Monday, May 14, 2012

Strange Damage to front badge

The other day , as I was looking over my pollen covered car ( my car needs a wash and detail BAD!) I found something interesting had happened to my front Pontiac Logo. Eventhough I had replaced the rear one with the TSS aluminum one in black (yes I've been running with mismatched badges, both in shape AND color - the OCD horror! lol) , I had never put the front one on since I was saving it for that 'vaporware' new bumper project ;) So I'm looking at my logo and for some reason it seems a little less red than normal: Somehow the original red-plastic has broken and I am missing huge chunks!

The Strange thing is that looking at the bumper I don't see any other dings etc that would indicate someone backed into me. I'm not quite sure what to make of it, besides that perhaps a car-wash somehow managed to do this with some high pressure water...Then again 'weird' damage on top my now 3 rockchips, seems to be my thing.. So it looks like I'll have to either get a new front badge, or put the new TSS one on. Of course the one I have had on the back for the last few years is showing some major wear too, and I need to contact Jaison@TSS about a good way to clean this up.

You can tell the clear has begun to peel in several spots. Also when I ordered my badges I went with the black because I figured it would look good on my black car. The more I look at my red pontiac badge up front though, the more I really like that Red little accent on a whole black car. It really ties in my Red Fender "GTS" Badges etc. I may just order a red version of the TSS badge and slap that on and redo the rear one to match. It also makes me wonder about a brake upgrade. I really can't decide between Black, like VegasNate has on his car, or Red. Not that it matters right now being flat-broke, but it's fun to plan ;)

As far as the radio logo stuff - there's been some interesting developments. Also for the ELM329 device I'm actually waiting on several PCBs I had made for the SWCan Board. I did a batch of a dozen or so because of the cost, so if the design is proven to work after the first one, I could probably sell some (thinking either as a bare PCB with BOM list, a PCB with components or already pre-soldered in case you don't feel like dealing with small SMD components). If anyone is interested in buying some once they are done, let me know!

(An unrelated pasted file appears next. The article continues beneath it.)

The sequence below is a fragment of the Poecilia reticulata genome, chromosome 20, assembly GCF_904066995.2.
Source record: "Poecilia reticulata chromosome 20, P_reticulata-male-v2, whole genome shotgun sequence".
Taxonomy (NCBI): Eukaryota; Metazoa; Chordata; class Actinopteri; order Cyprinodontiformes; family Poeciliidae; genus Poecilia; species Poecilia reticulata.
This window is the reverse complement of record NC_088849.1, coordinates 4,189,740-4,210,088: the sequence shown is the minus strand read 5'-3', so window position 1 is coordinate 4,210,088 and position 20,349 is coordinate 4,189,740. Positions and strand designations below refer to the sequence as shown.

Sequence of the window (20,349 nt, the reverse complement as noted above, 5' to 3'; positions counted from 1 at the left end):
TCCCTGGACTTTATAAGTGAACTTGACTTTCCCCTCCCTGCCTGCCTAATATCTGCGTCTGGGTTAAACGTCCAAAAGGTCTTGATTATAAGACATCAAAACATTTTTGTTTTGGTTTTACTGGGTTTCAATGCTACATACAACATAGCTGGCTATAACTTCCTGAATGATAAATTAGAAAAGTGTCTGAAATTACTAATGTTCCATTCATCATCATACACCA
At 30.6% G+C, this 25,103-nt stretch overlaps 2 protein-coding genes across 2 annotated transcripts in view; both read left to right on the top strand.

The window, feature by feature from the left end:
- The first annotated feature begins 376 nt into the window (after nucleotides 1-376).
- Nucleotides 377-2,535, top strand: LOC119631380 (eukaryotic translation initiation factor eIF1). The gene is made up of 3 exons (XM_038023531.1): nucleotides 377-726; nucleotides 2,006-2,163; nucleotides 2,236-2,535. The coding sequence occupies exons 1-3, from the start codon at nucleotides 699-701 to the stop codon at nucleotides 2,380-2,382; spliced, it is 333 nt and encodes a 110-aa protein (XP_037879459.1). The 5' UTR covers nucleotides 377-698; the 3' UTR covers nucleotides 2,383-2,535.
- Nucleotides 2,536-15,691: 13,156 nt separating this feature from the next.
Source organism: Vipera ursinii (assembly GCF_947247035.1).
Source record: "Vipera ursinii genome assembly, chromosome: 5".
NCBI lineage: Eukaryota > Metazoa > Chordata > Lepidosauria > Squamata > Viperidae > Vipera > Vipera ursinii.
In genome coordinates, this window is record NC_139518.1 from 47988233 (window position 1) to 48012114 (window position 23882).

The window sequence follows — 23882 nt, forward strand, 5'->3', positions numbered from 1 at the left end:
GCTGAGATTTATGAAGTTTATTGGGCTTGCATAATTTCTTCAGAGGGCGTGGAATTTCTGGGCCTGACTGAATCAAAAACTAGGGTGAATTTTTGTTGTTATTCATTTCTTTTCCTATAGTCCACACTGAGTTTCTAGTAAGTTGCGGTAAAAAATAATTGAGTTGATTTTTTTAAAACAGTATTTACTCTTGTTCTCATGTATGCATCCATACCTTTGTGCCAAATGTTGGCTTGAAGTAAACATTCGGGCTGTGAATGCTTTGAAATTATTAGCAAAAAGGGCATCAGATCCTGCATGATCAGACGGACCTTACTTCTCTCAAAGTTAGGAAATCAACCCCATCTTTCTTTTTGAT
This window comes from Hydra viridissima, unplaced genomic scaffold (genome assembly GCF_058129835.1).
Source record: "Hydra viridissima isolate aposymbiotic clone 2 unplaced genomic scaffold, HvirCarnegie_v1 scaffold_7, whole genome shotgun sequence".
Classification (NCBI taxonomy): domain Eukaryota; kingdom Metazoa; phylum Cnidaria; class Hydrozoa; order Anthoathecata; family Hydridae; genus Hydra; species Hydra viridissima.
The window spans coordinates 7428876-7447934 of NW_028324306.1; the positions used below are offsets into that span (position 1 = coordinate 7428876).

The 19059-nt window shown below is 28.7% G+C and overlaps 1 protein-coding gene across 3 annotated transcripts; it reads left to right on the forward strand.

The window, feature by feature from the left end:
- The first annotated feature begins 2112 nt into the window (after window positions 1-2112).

Sunday, May 6, 2012

Custom Hi-Speed CAN/ SWCAN Scanner (ELM329)

So after modifying an existing ELM327 Clone I read about the new ELM329 chip - it is specifically targeted for CAN Networks and sounded like a very interesting option. When I did some more research on it I ran across a post over on where 'reinoso' showed off a board he developed. The cool thing about it was that he added a switching mechanism to select between Hi-Speed CAN or Single-Wire Can.

I figured it would be a fun exercise to try to design something similar. The ELM329 Datasheet provides the basic reference schematic so it was just a matter to add the switching mechanism and draw up the new schematic and PCB. Initially I started out in Altium Designer (which is GREAT) because Eagle is just too... shall we say 'quirky' (though some call it 'female' because it's illogical lol). Being a software engineer by trade, it has too many 'WTF were they thinking' issues - yes you can get used to them, but the fact they're even there just bugs me ;) . However as I got a little deeper into it I figured that if I ever wanted to release the schematic/pcb etc for public use, not too many people have Altium Designer, and thus would not be able to use it. so begrudgingly I went back to Eagle.

My goal for right now was to at least get the schematic going properly and then for a first build have the PCB fit inside the generic ELM327 device box I already have. I measured it's PCB and based my layout on that so that it would be a drop-in replacement. I kept both connectors (USB (4-pin) & OBD (original 8-pin) ) in the same place to make it as seamless a swap as possible.

For the actual soldering process I wanted to try out the reflow toaster over method, so for the main passive components I felt fine going to 0805 component size (yes I've heard of people doing 06 or 04 etc without problems, but I'm not the steadiest hand). The ELM329 comes in a SOIC28 (or DIP package) which is relatively large. Also for the USB connectivity I went with the SiLabs CP2102 - it only needs a few extra components, but it's definitely not a hand solder component being a 28-VFQFN component.

Top View of PCB
Bottom View of Board showing Both Can Transceivers and switch IC

Another Angle of the Top
I Made the above 3d previews using the EagleUp Plugin for Sketchup.Not all components were available so I had to get creative in making some of them myself (e.g. the 4 pin header block) & the MSOP 10 package for the switch (IC2) on the bottom.

Now it's off to finding a decent PCB Manufacturer who can build a few of these boards for a decent price.

Of course it will be interesting to apply this to the upcoming STN1117 chip and minimize the footprint even more.